Ford Muscle: Street, Stock and Strip by Bill Holder and Phil Kunz
published 2004 by Krause Publishing, Inc.
160 pages, softcover
Received as a Christmas gift
As someone who grew up as a Ford fan, I had high hopes for this book. It’s a nice size, there’s numerous photos. Flipping through it, the chapters seemed logical. Many of the great Ford models were there. And yet, I was left pretty disappointed overall.
For starters, the book is riddled with design and typographical errors. I am a graphic designer and typesetter by profession, so I am probably more sensitive to these types of errors. Missing spaces, incorrectly aligned paragraphs, stray lines… it tends to look sloppy. It really does affect my enjoyment of a printed book. It also makes me wonder – since it seems no one proofread this book, how much of the information in the book is accurate? Seems there are also a number of factual errors. Let’s look at ‘The Thunderbird’ chapter.
- uneven word spacing through the chapter, often extra spaces between words
- the last 10 words on page 23 are repeated as the first 10 words on page 24
- a picture of an engine appears twice – once as an inset and labelled a 430, and on the next page by itself labelled as a 390
- the caption under what is clearly a 1974-76 Thunderbird refers to it as a 1972
- the caption under a 1967-69 Thunderbird refers to it as a 1966
- the text states the Thunderbird was available with a supercharged 3.8L V6 in 1983, but no supercharger was available until the 1989 Super Coupe (the 1980s V6 had no power adder)
- an image of a 1980-82 Thunderbird has a caption that says “The Thunderbird was downsized in the 1990s”, which had actually been happening since the late 1970s (the 1977-79 Tbird dropped 10 inches and 900 pounds from the 1972-76, and the 1980-82 dropped another 17 inches and 1400 pounds still)
- arguably an error in content, while the text discusses the heavy cruiser Thunderbirds of the 1970s to some extent, it virtually ignores the Turbo Coupe and Super Coupe of the 1980s and 1990s, which were much more performance oriented.
Stylistically, I found the book somewhat awkwardly written. Thunderbird and Galaxie follow chronographic style, summarizing a year or 2 of the car. The next chapter, Mustang, does not follow this format. Generally chronological at the start, the focus turns to specialty models, the Boss 302 and 429 of 1969-70, and the Boss 351 of 1971 (though they are arranged as Boss 302, Boss 351, Boss 429). Then follows the Shelby Mustangs of 1965-1970, and then paragraphs about Pace Car Editions. Funny enough, very little is shown of the Fox-body Mustangs, widely seen as a rebirth of Mustang performance. Mustangs of 1994-2003 appear in a much later chapter about ‘Modern Muscle’. The writing style is also somewhat juvenile, sprinkled with exclamation points and mild ‘fan boy’ feeling.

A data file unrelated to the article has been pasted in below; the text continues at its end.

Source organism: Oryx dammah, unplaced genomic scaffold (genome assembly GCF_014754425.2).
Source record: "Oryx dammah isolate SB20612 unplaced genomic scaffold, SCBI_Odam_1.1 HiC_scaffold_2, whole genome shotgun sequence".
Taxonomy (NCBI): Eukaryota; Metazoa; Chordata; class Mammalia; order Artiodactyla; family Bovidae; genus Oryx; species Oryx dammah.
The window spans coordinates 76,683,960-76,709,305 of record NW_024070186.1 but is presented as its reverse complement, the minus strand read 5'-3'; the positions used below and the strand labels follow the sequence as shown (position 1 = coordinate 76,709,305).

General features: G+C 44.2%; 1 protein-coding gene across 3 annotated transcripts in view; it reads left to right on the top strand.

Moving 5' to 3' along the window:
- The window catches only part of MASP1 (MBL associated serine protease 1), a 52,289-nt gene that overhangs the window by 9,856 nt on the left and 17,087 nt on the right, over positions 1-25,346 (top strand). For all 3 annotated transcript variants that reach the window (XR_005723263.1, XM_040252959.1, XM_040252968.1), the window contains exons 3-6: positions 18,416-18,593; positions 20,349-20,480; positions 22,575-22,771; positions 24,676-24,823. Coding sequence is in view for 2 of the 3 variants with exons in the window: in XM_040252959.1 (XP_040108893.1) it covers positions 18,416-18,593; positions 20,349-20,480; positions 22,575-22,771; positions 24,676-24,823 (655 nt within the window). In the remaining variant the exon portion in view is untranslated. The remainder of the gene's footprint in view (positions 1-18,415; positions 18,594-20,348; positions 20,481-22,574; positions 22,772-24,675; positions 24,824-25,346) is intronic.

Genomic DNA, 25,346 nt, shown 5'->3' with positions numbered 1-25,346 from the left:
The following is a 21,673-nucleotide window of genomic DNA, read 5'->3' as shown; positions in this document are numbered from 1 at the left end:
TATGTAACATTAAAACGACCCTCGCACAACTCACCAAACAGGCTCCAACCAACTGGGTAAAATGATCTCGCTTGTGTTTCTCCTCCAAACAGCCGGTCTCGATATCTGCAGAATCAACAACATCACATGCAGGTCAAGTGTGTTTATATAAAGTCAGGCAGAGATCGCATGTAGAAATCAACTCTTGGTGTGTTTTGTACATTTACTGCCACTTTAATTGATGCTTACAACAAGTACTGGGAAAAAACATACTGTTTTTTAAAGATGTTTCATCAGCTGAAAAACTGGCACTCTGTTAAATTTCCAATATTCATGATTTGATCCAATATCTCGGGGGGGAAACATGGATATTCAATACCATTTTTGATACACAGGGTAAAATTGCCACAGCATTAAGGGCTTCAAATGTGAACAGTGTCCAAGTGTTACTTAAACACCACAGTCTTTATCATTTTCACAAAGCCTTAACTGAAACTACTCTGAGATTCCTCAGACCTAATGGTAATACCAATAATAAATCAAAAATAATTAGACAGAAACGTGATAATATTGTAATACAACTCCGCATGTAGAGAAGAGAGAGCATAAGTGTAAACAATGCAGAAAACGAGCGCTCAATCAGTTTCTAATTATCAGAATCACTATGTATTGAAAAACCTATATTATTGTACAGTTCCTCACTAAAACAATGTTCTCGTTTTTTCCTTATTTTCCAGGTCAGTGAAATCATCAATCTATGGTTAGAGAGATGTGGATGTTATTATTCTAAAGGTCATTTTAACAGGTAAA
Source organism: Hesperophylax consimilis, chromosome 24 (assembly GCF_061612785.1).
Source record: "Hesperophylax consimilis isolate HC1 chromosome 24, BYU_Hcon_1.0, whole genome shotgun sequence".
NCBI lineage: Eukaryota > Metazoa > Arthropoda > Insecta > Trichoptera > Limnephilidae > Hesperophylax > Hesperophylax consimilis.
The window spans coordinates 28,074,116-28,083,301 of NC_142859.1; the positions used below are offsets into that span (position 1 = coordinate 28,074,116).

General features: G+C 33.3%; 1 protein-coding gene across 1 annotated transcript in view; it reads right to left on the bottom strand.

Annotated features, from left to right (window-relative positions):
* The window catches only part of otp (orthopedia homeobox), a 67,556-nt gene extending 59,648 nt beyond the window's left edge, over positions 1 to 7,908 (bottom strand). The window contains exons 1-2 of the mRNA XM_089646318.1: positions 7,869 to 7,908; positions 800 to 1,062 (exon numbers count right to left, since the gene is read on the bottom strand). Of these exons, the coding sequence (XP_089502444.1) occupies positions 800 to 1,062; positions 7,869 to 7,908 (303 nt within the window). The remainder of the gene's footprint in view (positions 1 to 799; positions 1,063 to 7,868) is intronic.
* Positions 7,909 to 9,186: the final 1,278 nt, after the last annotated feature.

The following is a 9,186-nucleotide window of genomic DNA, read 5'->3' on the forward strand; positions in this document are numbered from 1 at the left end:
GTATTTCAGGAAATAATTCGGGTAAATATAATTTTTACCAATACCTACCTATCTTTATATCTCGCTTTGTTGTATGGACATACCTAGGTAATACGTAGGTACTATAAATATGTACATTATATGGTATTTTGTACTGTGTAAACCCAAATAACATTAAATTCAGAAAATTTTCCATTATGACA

Now, there are some good qualities about this book. It is really fairly well organized into chapters about specific models – Thunderbird, Galaxie, Mustang, Cyclone, Cougar etc. And generally, there’s a lot of decent information that is correct, from technical information to notes about styling to product development and racing history, even if it’s somewhat mixed all together. The racing coverage even includes some powerboat racing and notable Fords such as the Bigfoot monster truck. There are many good quality photos throughout. And, despite earlier criticism, there are chapters on Ford advertising and Ford-centered car clubs which are a little incongruous with the rest of the book, but I found were nice to read.
For the knowledgeable fan, someone who has owned and driven Fords especially, this book will probably disappoint. But, for someone who might have a budding interest in cars, especially old Fords, this can be a good stepping-stone book to begin educating and expanding their base.
Pros: covers a number of models; good pictures; interesting ads and club information
Cons: numerous factual, stylistic and typographic errors; inconsistent flow
Where to find it: Available on Amazon, eBay, used bookstores.